I’m actually still waiting on a few images from Washington, D.C. photographer Steve Cummings, one of my fraternity brothers from college whose amazing photos of Black people have graced the walls of homes, galleries and museums and left me gasping in incredulity when I saw a couple of them. One of his images, a black and white photo of one of our college classmates and his son, will definitely make the wall of fame. He gave me that one when we were still in college and I have held onto it as one of my prized possessions.

A few years back, Steve put together a collection of his photos that captured the quiet strength and dignity of ez cash loan usa elderly Black men in hats that is timeless. Although these photos were taken recently, they could easily have been taken in the 1930s, ’40s or ’50s. He also shot an image of a Black kid in a suit headed to church on a sunny Sunday morning that no words can describe. Although this youngster is clearly in elementary school, the wisdom and fire in his eyes belie his youth.

In my mind’s eye, this is high art.

Like all of Her/His creations, the Most High used master craftsmanship and ingenuity to make us beautiful and visually striking human beings. I think all of our lives are enriched when we come to understand that every human being on the planet is a reflection of God’s love for us and a testament to Her/His awe-inspiring benevolence and grace.

Whether you’re looking at an image of an African child playing in the South African township of Soweto, an immaculately dressed Black businesswoman in Chicago or a dirt-poor kid sitting on a porch in the Mississippi Delta, the beauty shines through. It is a light that connects us with one another and leads us to a greater understanding of and appreciation for the Creator and Her/His bountiful blessings.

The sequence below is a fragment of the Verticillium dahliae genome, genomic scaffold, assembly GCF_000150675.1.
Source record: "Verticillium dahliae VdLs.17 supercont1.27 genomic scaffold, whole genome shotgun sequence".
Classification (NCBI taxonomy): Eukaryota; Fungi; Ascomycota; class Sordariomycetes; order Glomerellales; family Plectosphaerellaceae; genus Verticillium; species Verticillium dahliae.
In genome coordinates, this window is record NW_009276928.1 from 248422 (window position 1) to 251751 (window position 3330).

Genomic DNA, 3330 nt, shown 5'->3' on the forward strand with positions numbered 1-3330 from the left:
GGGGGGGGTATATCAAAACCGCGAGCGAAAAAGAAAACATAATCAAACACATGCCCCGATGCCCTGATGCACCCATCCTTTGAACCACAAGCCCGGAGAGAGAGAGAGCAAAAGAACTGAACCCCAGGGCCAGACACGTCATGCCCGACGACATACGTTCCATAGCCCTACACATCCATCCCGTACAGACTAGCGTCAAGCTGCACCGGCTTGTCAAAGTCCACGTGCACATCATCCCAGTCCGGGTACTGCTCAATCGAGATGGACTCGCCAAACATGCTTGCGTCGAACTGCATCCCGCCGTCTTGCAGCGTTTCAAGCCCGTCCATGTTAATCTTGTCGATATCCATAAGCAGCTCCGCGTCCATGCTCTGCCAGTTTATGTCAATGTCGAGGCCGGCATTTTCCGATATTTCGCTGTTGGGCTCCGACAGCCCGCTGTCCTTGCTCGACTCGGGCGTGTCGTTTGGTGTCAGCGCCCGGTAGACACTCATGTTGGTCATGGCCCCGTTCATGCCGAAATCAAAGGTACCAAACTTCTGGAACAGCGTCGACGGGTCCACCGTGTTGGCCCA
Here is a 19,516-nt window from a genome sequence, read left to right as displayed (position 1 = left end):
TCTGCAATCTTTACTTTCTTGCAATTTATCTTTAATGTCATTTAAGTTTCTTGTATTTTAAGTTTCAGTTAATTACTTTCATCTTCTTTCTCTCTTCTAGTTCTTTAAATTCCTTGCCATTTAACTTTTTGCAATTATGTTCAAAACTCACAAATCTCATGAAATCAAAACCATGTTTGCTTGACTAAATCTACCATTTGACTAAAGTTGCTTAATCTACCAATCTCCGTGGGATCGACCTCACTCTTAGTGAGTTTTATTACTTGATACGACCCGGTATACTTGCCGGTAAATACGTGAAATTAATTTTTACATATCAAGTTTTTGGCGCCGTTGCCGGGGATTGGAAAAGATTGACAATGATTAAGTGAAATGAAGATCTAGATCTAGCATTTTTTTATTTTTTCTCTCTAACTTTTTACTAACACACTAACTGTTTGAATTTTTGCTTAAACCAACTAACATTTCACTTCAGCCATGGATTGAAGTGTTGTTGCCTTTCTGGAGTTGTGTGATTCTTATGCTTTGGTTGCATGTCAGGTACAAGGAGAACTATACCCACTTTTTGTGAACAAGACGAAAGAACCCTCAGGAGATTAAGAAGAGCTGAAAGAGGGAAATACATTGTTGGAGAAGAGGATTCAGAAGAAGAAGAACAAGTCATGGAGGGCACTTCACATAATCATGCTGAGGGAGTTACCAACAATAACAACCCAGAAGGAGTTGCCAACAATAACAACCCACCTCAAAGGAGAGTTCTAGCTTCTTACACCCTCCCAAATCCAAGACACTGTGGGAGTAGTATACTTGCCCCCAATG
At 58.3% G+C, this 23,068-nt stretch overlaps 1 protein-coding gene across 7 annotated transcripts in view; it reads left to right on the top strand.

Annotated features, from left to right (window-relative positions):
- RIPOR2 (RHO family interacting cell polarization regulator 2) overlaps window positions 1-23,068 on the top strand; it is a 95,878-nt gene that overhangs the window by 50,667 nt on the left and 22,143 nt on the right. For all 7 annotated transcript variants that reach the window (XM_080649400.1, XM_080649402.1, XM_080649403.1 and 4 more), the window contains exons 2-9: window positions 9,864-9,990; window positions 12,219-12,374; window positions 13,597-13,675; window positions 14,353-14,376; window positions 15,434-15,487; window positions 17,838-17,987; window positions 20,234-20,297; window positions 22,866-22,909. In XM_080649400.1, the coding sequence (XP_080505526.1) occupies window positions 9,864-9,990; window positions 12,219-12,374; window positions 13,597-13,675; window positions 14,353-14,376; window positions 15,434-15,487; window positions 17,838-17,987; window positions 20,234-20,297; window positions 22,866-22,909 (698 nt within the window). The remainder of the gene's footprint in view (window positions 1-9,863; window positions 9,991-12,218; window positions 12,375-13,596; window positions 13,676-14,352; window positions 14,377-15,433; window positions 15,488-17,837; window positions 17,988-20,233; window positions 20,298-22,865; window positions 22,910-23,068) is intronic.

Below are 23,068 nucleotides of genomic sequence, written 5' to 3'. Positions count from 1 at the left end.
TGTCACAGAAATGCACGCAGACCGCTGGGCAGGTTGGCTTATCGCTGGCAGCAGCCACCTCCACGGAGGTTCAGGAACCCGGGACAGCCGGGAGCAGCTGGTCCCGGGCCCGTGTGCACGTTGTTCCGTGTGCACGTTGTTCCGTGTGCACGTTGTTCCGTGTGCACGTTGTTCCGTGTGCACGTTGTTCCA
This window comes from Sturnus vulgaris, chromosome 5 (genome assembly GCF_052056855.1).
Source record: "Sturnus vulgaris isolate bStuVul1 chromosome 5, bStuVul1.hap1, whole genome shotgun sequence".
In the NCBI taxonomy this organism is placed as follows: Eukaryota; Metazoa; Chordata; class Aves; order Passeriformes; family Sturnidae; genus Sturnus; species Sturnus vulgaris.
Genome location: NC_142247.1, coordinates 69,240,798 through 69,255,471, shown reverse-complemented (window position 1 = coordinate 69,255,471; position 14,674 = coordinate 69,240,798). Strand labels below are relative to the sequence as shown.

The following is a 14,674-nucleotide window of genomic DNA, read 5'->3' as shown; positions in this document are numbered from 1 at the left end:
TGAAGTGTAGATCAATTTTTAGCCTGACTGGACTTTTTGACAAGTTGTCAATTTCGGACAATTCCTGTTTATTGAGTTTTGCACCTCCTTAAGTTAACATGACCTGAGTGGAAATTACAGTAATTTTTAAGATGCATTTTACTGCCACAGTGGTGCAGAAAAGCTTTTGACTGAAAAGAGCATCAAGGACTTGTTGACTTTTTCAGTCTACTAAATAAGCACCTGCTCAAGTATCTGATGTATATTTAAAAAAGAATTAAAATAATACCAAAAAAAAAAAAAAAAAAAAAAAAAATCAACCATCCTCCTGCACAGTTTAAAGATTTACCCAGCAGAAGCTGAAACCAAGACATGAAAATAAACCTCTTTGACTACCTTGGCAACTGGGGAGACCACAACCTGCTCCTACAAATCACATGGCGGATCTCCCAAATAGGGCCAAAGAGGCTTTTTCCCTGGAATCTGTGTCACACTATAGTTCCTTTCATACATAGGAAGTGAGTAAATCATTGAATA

Keep the Pablo Picasso, Van Gogh and Michelangelo masterpieces. I’ll trade them in in a heartbeat for images of Black children playing on the streets of New cash loans nearby Orleans, Mardi Gras Indians, second-lines, family portraits from the early days of the 20th century, sisters in their Sunday best and old folks watching over the village from the vantage point of their raised porches.

I strongly encourage everyone who reads this to devote a little time to look into the eyes of those who came before us. Celebrate yourself by celebrating the beauty and rhythm and sass of others who look like you. Help your children and children’s children to gain a deeper understanding of who they are by sharing with them images that tell their story.

These images have the power to ennoble, empower and transform lives by making all of us acutely aware of the greatness that lies within every man, woman and child on the planet.

These images are so much more than old pictures from a time long gone. They are a connection with previous generations and a way to commune with the ancestors and get a better idea of from whence we have come and the troubles we’ve seen. They are also a link to our past and a way to observe, celebrate and tap into the beauty, strength, power, dignity, grace, humanity and resilience of Black people.

This article was originally published in the September 10, 2012 print edition of The Louisiana Weekly newspaper